Contrary to the insurer's allegations, he said, he wasn't in serious financial difficulty before the fire. He said if the fire was deliberate it was probably set by malicious intruders, and that if he'd known his house was going to burn down, why did he choose to drive to Hamilton that morning in his crappy $15,000 Nissan, leaving his "stunning" Mercedes E Class, worth more than $40,000, in the garage to be incinerated? He said he still wanted his insurance payout, but five years after the fire, he was losing hope. Last month, however, Immigration New Zealand (INZ) told Mr Robinson that they had begun an investigation into whether he is liable for deportation. It said he had failed to mention his convictions when applying in 2004 to migrate to New Zealand, and appeared to have supplied "false information" in the family's residence application. He said he in fact has no criminal record in the UK, but cannot publicly discuss the reason for the apparent conflict between this and the existence of the UK press reports. To complicate matters, in 2013 Robinson was charged with blackmail because he sent a series of threatening emails to the insurer demanding cash to stop him publicising what he considered their criminal behaviour. He was found guilty of blackmail this year and is serving nine months' home detention. During the blackmail trial, the prosecution produced newspaper reports showing Robinson had been sentenced to four years' jail in 1993 at London's Old Bailey. It was reported that Robinson had impersonated an Irish priest and sent threatening letters to 30 major British companies demanding "donations" in exchange for protection against IRA bombers.

Robinson said his police report from the UK's National Identification Service (NIS), which he supplied to INZ in 2004, clearly shows he in fact has a clean record. In recent correspondence with INZ Robinson learnt that a copy of the NIS police record had been released to an investigator acting for IAG, following a request under the Official Information Act (OIA). Robinson said: "After five years of being bounced around by IAG, it's just another episode of the same thing. I don't know why IAG are involved in the deportation thing. I don't understand why New Zealand Immigration is issuing details of what's happening to IAG. It all seems to be connected." An IAG spokesperson said the insurer had no involvement in immigration action involving Robinson, though he confirmed it had made a request to INZ under the OIA for information about him. He said: "Our focus has been on the insurance claim itself and on the various court actions that have followed from the insurance claim after the fire at Mr Robinson's property." INZ said Robinson came to their attention in 2013 "through a police matter". It said it had received an OIA request about Robinson from IAG but most aspects of the request were declined for privacy reasons. Only information that had been noted to be already in the public domain, such as the police certificate and the results of a UK fingerprint check that appear to confirm the 1993 conviction, were released. INZ said "no conclusion" had been reached with regard to the validity of the UK police report that Robinson had used back in 2004 to demonstrate his clean record.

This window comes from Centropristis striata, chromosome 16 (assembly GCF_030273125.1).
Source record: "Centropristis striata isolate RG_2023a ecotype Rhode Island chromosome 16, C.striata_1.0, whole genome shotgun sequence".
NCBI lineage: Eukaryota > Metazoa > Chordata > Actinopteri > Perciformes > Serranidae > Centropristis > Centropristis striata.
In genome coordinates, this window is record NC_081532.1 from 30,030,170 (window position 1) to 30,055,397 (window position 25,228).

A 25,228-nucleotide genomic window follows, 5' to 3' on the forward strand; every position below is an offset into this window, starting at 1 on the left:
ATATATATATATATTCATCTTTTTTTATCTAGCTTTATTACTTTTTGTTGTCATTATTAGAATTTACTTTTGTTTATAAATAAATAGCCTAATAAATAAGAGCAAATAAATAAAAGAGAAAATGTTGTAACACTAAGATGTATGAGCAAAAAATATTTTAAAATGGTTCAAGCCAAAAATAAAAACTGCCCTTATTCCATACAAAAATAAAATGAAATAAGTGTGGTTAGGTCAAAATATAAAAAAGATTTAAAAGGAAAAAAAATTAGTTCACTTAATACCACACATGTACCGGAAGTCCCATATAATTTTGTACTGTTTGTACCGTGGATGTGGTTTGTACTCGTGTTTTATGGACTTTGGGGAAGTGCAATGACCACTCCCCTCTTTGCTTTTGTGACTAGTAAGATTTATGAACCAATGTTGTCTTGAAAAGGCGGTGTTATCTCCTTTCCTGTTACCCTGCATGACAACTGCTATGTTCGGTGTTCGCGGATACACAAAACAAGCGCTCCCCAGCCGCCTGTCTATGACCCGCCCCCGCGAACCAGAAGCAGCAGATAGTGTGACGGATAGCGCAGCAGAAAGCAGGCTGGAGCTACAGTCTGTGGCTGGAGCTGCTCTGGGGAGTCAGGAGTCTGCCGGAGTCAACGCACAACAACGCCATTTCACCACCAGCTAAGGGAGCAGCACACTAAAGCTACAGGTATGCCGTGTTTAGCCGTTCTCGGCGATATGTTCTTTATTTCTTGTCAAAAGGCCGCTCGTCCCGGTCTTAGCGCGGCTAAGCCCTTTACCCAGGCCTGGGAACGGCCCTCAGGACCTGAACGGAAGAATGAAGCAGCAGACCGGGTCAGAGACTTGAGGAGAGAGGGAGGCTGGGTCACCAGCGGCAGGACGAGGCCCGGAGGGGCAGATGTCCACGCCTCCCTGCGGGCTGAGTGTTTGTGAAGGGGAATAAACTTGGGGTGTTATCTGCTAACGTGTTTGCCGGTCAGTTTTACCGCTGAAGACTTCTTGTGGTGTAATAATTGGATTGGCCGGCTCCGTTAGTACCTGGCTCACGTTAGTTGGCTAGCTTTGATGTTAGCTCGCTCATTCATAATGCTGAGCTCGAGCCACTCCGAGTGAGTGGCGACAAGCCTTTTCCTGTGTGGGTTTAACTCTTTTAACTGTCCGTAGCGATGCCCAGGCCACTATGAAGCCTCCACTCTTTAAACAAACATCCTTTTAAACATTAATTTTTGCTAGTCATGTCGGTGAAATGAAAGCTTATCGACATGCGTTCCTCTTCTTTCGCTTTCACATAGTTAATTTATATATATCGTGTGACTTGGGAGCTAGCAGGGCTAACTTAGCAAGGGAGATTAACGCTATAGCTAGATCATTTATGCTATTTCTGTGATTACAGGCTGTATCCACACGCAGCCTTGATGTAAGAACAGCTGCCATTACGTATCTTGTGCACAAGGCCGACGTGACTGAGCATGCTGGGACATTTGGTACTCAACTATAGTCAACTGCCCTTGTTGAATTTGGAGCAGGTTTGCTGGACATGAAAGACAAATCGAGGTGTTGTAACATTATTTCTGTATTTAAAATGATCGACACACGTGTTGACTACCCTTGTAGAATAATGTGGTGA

1 comment:

Shak said...

That is some serious MacGyver shit there.